How does a flywheel turn

Old storage technology: start-up is rediscovering the flywheel

Whether lithium batteries or pumped storage - electricity storage has become an indispensable part of our society. They ensure that the laptop or the exemplary solar region still has electricity in the dark.

The flywheel accumulator, on the other hand, is hardly known - one was already installed in Carl Benz's old three-wheeler that started the engine in 1886.

Flywheels are usually too expensive and require a lot of maintenance. Because the principle is: the heavier the better. In other words: If the weight is doubled, the energy to be stored is doubled. But what drives up the costs.

The young Jülich technology company Stornetic (only founded in 2013) therefore came up with a trick. Instead of making it heavier, they made the flywheel faster. Which has several advantages. Spokesman Tobis Gottwald explains the most important ones with simple physics: "If the flywheel rotates twice as fast, it can store four times as much energy."

750 revolutions per second

The rotor, which weighs around 60 kilograms, can run at up to 45,000 revolutions per minute. Carbon fiber is used for this, which is relatively strong compared to steel, but much lighter. "The high speeds are achieved because the rotor is in a vacuum," says Gottwald, explaining the principle. The case is made of steel again, for safety reasons.

In the flywheel, electrical energy is converted into kinetic energy and stored. If the electricity is to be fed back, the electric motor functions as a generator and thus generates electricity again. In the short term, outputs up to the megawatt range are possible.

The advantage over the conventionally used lithium-ion batteries are the high charging cycles. The flywheel storage system from Jülich is designed for 100,000 such charges without affecting the capacity. "It doesn't run down as quickly as a battery," explains Gottwald. In the case of electric cars, the range drops significantly after 3000 to 5000 times of charging and discharging.

Swing memory for on the go

Car manufacturer Volvo finds the idea of ​​a flywheel so convincing that it started a research project to test the storage system in a mid-range vehicle. An idea that was previously unthinkable if you consider the weight of the systems.

And Stornetic is also initially aiming for stationary use - for example in wind farms. So far, the storage of electricity has played no role, as the EEG does not support this. "The volatility of wind power will present wind farm operators with major challenges in the future," says managing director Rainer vor dem Esche, however, seeing an opportunity for his storage facility.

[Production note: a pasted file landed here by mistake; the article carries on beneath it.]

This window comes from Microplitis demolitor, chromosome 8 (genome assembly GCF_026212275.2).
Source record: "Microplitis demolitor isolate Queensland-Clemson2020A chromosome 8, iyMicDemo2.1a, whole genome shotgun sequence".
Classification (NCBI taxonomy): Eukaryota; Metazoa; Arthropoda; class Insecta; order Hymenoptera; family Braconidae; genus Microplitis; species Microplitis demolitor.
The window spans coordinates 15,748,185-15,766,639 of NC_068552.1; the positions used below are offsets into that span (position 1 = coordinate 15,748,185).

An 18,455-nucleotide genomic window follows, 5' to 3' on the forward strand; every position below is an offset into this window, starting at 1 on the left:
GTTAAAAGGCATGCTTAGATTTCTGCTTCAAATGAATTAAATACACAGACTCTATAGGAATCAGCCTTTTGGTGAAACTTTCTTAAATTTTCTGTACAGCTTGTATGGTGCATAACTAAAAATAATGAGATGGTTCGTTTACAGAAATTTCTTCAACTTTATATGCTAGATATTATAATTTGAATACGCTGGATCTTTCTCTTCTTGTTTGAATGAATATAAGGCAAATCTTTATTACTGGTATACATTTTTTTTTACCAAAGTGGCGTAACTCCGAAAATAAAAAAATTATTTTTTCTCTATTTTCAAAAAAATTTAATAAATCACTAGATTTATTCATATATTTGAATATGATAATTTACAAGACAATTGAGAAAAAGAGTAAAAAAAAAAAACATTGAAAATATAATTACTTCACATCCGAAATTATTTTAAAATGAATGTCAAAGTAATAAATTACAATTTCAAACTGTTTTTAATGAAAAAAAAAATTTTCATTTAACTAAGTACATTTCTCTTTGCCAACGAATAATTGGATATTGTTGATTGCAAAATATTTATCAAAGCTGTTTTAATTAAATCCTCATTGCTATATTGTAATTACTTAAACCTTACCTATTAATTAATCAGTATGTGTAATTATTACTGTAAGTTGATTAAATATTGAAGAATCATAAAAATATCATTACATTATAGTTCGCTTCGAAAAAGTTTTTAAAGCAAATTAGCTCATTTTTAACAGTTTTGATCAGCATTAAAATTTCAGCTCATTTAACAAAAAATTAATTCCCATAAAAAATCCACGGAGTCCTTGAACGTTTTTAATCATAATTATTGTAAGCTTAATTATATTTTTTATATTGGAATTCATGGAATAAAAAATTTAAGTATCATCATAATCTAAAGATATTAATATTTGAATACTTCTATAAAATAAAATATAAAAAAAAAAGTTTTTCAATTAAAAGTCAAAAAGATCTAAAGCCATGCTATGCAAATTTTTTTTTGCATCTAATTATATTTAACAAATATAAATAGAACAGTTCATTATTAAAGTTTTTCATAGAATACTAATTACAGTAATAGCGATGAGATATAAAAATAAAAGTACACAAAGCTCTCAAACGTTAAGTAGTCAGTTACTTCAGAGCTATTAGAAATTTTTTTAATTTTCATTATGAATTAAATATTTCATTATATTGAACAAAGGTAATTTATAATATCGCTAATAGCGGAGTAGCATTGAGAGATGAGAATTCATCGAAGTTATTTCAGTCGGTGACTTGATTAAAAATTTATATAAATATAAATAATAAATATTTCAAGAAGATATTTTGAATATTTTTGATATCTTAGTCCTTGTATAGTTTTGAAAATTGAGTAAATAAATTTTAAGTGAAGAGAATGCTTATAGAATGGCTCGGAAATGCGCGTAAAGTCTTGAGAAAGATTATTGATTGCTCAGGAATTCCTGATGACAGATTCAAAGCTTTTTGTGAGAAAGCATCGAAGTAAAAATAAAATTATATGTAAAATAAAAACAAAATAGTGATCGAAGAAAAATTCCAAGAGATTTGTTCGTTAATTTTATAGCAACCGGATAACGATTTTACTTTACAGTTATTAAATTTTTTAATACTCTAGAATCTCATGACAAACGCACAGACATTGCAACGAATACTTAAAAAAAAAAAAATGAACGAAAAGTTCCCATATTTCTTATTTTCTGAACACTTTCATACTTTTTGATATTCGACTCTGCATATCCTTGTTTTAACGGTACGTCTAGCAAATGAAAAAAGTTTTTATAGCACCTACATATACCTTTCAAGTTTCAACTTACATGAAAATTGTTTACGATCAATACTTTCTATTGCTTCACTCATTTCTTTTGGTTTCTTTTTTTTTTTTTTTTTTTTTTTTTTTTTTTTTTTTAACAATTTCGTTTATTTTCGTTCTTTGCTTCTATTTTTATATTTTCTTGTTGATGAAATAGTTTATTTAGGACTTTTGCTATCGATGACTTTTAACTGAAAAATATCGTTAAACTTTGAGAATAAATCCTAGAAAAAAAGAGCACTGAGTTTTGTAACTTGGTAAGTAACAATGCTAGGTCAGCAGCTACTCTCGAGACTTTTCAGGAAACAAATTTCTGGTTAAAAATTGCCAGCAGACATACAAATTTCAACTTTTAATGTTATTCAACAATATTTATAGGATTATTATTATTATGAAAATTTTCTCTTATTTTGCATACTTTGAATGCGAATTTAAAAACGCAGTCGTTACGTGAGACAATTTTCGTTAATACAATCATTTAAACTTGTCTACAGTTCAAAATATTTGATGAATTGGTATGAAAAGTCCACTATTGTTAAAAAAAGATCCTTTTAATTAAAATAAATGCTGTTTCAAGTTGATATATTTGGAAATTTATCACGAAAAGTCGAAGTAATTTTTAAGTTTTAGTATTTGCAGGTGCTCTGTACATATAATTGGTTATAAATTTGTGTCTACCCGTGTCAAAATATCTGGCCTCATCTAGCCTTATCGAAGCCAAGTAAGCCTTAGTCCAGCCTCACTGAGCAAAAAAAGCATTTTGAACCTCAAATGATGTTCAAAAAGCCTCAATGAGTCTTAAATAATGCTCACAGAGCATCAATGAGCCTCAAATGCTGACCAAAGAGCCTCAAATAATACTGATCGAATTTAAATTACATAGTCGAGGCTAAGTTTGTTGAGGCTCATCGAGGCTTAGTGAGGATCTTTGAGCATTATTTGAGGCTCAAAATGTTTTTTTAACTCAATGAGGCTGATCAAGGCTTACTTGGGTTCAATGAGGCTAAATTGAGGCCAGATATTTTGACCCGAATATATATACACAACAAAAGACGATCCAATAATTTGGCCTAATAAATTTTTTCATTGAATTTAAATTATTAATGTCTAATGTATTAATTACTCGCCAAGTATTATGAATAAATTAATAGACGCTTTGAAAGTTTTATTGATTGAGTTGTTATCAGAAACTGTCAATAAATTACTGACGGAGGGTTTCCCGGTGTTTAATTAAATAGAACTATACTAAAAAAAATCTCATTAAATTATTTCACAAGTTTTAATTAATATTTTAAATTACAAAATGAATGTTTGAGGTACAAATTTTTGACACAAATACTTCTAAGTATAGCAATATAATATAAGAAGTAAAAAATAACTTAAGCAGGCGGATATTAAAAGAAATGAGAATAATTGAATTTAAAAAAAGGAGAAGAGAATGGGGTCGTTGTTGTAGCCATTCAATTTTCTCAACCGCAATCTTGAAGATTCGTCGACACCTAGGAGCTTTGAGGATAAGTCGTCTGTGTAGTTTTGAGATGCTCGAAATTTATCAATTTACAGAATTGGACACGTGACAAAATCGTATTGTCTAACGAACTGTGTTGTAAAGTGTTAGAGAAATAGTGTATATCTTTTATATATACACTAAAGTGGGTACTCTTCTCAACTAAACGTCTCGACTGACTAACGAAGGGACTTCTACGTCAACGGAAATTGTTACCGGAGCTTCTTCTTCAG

"We help the wind farm to plan the power output better and to make it more predictable," added Gottwald. This opens up completely new business areas for wind farm operators, such as grid services.

The Stornetic storage has an output of 60 or 200 kilowatts and can be built up modularly as required. A more powerful machine is currently being developed. The storage facility is not only interesting for island networks; from Gottwald's point of view, trams and subways are also a big market. They like to store the energy that is released when braking for the power-guzzling start. Capacitors called supercaps are currently used for this purpose.

Siemens is also researching flywheels

Matthias Gerlich from Siemens Corporate Technology also believes that flywheel-based systems are a sensible alternative to batteries. "They provide a lot of power for a short time, need little space and no air-conditioned room."

Gerlich and his team are currently testing a prototype that can provide 125 kilowatts for 15 seconds. It is based on a steel flywheel that weighs 260 kilograms and rotates magnetically at 9000 revolutions per minute in a full vacuum. "Thanks to the magnetic bearing, the wheel floats and is practically maintenance-free," explains Gerlich.

Inexpensive standard components, low-maintenance design, low operating costs - the flywheel storage system from Siemens could soon compete with the supercaps. Although these can provide power for a very short time, the number of charging cycles is limited.

The scientist sees areas of application as a backup system in the event of power failures, decentralized networks or for electromobility. "A mobile use is currently not planned, but in principle not ruled out."

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